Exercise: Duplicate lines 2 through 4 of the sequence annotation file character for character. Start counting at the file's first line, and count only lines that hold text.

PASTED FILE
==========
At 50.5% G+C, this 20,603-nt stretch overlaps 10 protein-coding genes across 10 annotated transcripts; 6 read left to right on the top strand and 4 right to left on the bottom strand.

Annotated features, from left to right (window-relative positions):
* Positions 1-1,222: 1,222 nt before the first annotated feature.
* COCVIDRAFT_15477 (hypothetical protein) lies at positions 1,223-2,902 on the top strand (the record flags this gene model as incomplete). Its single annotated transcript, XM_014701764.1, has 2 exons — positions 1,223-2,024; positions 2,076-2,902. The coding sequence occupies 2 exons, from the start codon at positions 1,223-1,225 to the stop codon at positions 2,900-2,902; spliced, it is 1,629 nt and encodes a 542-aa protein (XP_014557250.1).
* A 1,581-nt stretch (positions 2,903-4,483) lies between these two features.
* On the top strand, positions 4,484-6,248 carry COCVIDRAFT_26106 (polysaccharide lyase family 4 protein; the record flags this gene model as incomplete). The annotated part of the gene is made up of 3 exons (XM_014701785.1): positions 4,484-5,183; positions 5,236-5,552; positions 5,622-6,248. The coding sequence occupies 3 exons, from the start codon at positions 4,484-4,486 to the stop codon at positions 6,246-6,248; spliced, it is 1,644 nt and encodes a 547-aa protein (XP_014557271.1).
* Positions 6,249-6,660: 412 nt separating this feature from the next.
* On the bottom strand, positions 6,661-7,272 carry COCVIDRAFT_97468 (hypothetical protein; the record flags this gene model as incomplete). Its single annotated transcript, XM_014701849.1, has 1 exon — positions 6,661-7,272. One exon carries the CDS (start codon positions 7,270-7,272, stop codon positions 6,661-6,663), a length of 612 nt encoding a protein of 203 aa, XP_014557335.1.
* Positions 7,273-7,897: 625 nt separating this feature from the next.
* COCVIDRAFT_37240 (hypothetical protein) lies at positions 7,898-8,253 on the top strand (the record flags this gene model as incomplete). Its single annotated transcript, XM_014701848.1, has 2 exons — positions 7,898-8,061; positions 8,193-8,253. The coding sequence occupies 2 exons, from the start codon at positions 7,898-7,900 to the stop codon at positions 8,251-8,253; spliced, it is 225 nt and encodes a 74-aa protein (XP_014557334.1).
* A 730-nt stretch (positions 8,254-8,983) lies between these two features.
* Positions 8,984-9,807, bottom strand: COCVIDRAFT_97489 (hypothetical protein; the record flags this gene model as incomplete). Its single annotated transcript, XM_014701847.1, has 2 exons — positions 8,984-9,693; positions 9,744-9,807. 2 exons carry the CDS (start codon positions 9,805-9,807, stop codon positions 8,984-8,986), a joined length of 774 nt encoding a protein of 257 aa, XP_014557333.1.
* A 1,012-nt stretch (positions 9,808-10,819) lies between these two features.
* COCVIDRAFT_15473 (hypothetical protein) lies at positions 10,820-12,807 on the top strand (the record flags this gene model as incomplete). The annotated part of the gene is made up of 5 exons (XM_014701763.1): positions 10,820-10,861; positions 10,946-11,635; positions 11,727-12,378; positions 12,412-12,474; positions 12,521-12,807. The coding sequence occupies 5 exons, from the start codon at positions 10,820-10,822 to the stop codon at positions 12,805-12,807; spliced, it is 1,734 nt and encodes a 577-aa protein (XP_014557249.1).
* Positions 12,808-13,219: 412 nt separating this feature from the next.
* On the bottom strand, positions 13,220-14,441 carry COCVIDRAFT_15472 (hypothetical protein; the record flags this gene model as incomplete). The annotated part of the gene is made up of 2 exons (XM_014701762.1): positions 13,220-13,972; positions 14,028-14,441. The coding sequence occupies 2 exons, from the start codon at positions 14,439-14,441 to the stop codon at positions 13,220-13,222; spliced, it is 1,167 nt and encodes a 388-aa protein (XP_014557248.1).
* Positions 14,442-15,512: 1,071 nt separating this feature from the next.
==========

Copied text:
Annotated features, from left to right (window-relative positions):
* Positions 1-1,222: 1,222 nt before the first annotated feature.
* COCVIDRAFT_15477 (hypothetical protein) lies at positions 1,223-2,902 on the top strand (the record flags this gene model as incomplete). Its single annotated transcript, XM_014701764.1, has 2 exons — positions 1,223-2,024; positions 2,076-2,902. The coding sequence occupies 2 exons, from the start codon at positions 1,223-1,225 to the stop codon at positions 2,900-2,902; spliced, it is 1,629 nt and encodes a 542-aa protein (XP_014557250.1).